# Capitalized Cash Flow Valuation Method

The capitalized cash flow valuation method is a great way to value an established company which is expected to have a consistent growth rate going forward. Clearly this valuation technique isn’t well suited to the many startups with negative cash flows and hopes of exceptional growth in the future.

However, it’s a good place to start when thinking about valuing a company. Startups have so many unknown variables that valuations are more art then science. It’s best to start of with a profitable company – what every startup aspires to be – to understand what drives value.

Like any valuation technique, determining the assumptions and inputs for the model will be the most difficult step. The math is relatively straight forward.

The basic formula for the capitalized cash flow approach is as follows:

**E _{v} – Enterprise Value**

Is the value of the entire company which can be broken down further for each class of investor. The most common types of investors in a company are the debt and equity holders.

**DCF – Discretionary Cash Flow**

Represents the cash generated by the business after all costs required to maintain the current cash flow are taken into account. You can learn more about discretionary cash flow and why it is very relevant for valuing a company here.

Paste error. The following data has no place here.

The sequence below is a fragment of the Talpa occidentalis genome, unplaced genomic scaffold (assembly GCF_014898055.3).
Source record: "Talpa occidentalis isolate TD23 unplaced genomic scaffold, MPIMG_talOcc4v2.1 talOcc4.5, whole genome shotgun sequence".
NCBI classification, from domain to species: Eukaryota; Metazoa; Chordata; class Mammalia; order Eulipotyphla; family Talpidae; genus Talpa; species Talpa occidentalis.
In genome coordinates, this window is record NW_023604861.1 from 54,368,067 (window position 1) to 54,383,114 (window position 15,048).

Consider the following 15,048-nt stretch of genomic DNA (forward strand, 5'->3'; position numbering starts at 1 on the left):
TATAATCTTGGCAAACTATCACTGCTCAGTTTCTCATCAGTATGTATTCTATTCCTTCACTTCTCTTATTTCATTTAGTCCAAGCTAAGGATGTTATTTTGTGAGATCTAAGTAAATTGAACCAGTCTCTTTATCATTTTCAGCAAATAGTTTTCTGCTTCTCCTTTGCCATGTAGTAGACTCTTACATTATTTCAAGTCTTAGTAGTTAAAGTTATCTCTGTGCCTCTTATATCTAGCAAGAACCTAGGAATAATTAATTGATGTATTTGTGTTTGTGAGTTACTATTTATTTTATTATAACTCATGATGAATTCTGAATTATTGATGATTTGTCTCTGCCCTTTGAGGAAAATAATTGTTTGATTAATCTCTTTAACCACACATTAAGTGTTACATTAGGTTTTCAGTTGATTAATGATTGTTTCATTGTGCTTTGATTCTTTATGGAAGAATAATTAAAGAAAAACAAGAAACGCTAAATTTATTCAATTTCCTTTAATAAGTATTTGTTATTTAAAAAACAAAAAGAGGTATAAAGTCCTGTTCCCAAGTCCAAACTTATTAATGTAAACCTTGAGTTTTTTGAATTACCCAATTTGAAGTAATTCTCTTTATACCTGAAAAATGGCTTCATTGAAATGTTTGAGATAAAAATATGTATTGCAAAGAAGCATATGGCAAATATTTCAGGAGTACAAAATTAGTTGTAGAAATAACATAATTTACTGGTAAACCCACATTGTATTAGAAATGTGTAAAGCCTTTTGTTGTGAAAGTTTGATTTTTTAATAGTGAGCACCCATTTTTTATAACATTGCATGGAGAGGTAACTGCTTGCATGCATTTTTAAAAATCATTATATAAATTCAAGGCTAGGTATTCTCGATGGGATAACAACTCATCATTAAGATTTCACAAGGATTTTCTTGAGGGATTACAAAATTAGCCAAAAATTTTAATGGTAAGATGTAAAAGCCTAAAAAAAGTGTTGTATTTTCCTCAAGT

**i – Interest on debt**

Next we back out interest paid on debt to arrive at discretionary cash flows before any payments to investors in the company. This step is required since we are calculating the enterprise value which is the value of the company to all investors.

**D – Discount Rate**

The most widely accepted discount rate for valuing a company is the Weighted Average Cost of Capital (WACC). This is effectively the cost to the company to raise additional capital assuming that they maintain their current capital structure (debt to equity ratio). You can learn more about calculating the WACC here.

**g – Growth Rate**

This is the growth rate you expect the company to maintain indefinitely. You will need to use your own assumptions and analysis to arrive at the growth rate – a very important input for the model. You can read about ways to estimate the growth rate here.

**Reasoning Behind the Method**

At it’s core, this formula for the capitalized cash flow method is calculating the present value of a growing perpetuity. That is, the value, in today’s dollars, of receiving an amount of cash every year indefinitely which grows at a set rate each year. In our case, the “cash received” is the discretionary cash flow since it represents the cash which provides a return to investors.

#### Arriving at Equity Value

Once we have completed the above formula we are left with the enterprise value of the company – not the equity value which we are looking for. We need to take out the value of the debt investments in the company in order to arrive at our equity value.

**Equity Value = Enterprise Value – Interest Bearing Debt**

Lucky for us finding the value of debt is usually easier than finding the value of equity. This is because debt has predefined future cash flows. The only unknown with regards to debt is the risk of default. Note that special rights held by certain debt holders can add value to the shares and must be taken into consideration.

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